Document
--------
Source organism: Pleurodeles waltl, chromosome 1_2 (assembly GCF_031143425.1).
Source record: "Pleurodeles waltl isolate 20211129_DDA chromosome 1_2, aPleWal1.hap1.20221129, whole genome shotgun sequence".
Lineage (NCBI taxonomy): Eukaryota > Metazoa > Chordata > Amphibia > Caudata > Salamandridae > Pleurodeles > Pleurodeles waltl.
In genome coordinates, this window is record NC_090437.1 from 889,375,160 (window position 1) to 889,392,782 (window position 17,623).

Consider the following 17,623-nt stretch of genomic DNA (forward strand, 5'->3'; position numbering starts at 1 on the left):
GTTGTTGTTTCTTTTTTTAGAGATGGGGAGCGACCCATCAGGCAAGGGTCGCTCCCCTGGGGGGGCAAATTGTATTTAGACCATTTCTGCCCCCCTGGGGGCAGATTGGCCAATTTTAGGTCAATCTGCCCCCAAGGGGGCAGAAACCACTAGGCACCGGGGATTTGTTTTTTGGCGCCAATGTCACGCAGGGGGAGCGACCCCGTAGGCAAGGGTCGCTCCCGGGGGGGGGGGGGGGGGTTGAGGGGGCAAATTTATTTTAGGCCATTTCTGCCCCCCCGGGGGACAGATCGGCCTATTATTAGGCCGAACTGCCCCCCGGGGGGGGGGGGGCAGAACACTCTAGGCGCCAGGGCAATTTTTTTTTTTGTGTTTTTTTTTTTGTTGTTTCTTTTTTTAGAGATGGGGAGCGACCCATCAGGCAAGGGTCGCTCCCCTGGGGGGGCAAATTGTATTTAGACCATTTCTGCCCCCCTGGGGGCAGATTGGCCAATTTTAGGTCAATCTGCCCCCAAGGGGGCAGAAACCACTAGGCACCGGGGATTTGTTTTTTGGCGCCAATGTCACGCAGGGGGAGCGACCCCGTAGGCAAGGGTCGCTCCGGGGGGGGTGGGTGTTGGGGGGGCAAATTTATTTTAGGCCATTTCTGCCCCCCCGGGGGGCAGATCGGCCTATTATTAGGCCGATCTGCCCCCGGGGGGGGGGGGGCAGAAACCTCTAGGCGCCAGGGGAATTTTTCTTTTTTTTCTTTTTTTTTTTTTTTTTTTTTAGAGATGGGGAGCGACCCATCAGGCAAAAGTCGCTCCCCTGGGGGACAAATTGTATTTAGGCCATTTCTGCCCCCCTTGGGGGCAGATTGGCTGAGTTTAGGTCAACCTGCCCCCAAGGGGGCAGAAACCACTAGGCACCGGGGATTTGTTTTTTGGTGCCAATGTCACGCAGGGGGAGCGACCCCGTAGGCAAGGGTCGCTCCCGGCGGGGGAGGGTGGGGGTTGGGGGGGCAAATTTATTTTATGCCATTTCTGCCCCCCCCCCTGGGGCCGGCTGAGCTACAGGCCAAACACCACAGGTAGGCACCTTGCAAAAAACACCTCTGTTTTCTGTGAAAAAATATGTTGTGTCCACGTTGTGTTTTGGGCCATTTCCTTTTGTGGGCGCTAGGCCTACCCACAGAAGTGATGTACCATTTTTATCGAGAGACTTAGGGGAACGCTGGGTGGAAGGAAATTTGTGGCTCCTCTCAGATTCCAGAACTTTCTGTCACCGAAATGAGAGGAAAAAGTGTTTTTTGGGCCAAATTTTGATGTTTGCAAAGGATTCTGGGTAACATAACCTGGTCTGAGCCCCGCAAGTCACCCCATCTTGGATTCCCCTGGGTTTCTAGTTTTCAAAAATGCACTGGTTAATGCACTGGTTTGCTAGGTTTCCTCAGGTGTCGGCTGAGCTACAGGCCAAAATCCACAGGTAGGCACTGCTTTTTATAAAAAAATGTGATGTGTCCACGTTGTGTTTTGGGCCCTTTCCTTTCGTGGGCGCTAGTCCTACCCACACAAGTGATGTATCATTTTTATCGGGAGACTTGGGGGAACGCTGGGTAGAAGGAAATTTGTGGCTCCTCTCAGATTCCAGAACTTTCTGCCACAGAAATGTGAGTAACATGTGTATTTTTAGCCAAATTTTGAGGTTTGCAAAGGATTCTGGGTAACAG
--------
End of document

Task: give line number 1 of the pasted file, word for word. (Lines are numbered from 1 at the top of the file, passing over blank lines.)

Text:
Source organism: Pleurodeles waltl, chromosome 1_2 (assembly GCF_031143425.1).